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Living in the Moment in Gaza

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We are always waiting for something in Gaza. Yesterday I waited from the morning for the electricity to come on at my apartment. I’ve been asked to write an article for the Palestine Solidarity Campaign to use in their upcoming lobbying at Parliament and I needed to charge my laptop. The ceasefire was due to expire at midnight but I decided to stay in my apartment and work on my article, hoping there would be another extension.

I felt lucky when the electricity finally came on in the evening and I began writing. But almost immediately, the building started shaking and I was surrounded by the now familiar sounds of bombing and airplanes overhead. I knew this meant the negotiations for a long-term ceasefire were over. I was afraid to stay in my home because it’s not a safe area. I live very close to the water and the Israeli naval ships are visible from my window.

I packed a small bag and called a taxi to take me to my friends’ house because they need me and I need them.

On my drive, I saw many families walking and driving in the street. Just like me, they were carrying their belongings and searching for a safer place to spend the night. We all moved in different directions, going towards schools or relatives or friends. The bombing continued but I felt secure in my decision seeing how many other people were outside.

When I reached my friend’s house, there was no electricity. I sat by the window watching more families go by. And then I saw the bombing of the Dalou family in Sheikh Redwan. It was a frightening sight. I have heard and seen many Israeli attacks but this one was different. There was a barrage of missiles that caused huge flames in the sky. The flames looked like a fountain with many colors including a deep red. I later learned this is a new type of missile, the GBU-28. The attack was not far from me so we could feel the shaking.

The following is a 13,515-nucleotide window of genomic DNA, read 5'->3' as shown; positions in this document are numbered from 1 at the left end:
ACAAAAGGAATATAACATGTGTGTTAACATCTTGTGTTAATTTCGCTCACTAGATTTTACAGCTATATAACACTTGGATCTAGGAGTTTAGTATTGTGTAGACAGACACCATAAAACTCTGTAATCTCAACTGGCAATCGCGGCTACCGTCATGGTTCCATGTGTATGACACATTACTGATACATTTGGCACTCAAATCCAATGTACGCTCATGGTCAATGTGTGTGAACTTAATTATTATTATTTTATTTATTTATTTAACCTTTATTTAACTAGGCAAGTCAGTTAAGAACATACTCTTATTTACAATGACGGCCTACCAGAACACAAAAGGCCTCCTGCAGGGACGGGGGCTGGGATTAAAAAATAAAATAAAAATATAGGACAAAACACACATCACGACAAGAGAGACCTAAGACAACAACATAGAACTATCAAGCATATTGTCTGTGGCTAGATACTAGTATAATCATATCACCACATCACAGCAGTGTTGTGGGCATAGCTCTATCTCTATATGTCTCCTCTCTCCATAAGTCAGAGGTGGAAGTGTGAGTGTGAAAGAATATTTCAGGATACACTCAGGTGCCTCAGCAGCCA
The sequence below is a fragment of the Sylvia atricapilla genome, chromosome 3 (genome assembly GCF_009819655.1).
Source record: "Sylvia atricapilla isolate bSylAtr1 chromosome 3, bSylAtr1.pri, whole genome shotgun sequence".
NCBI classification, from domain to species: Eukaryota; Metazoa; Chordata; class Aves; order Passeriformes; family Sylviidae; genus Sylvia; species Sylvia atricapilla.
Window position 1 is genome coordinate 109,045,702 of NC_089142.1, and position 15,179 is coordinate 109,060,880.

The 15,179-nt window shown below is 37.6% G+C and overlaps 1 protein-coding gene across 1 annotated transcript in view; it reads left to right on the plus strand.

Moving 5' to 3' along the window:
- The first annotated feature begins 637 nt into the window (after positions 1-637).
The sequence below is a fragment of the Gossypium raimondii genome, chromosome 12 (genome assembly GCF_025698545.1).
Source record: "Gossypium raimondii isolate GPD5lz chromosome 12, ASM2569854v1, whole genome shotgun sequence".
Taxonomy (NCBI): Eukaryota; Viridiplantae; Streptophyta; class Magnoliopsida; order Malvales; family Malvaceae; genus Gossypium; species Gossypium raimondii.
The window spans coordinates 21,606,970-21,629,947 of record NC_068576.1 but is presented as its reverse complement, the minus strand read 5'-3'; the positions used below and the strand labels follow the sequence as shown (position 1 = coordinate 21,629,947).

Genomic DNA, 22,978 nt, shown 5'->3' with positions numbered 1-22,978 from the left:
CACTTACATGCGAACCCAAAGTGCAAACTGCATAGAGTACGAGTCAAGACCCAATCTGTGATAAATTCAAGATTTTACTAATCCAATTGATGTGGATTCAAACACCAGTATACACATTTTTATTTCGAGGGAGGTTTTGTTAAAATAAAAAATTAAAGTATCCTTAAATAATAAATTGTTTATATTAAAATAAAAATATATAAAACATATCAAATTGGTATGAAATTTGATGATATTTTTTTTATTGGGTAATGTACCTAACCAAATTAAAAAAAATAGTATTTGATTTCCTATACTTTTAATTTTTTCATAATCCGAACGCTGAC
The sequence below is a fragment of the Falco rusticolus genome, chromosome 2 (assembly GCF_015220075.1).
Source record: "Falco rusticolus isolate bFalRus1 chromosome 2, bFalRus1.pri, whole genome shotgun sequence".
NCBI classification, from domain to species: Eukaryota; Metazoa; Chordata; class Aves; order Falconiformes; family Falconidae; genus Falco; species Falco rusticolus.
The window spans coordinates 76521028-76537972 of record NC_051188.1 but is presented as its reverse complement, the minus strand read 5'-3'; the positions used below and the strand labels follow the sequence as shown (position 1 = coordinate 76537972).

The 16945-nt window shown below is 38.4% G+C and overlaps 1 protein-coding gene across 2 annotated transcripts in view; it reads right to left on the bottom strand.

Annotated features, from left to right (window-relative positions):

I wonder how a human being can survive this, not just physically but psychologically? I was blocks away and it terrified me.

This is our life again in Gaza. We are going back to live in the moment.

Dr. Mona El-Farra, Director of Gaza Projects, is a physician by training and a human rights and women’s rights activist by practice in the occupied Gaza Strip.

 

Dr. Mona El-Farra, Director of Gaza Projects, is a physician by training and a human rights and women’s rights activist by practice in the occupied Gaza Strip.

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CounterPunch Magazine

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Weekend Edition
September 30, 2016
Friday - Sunday
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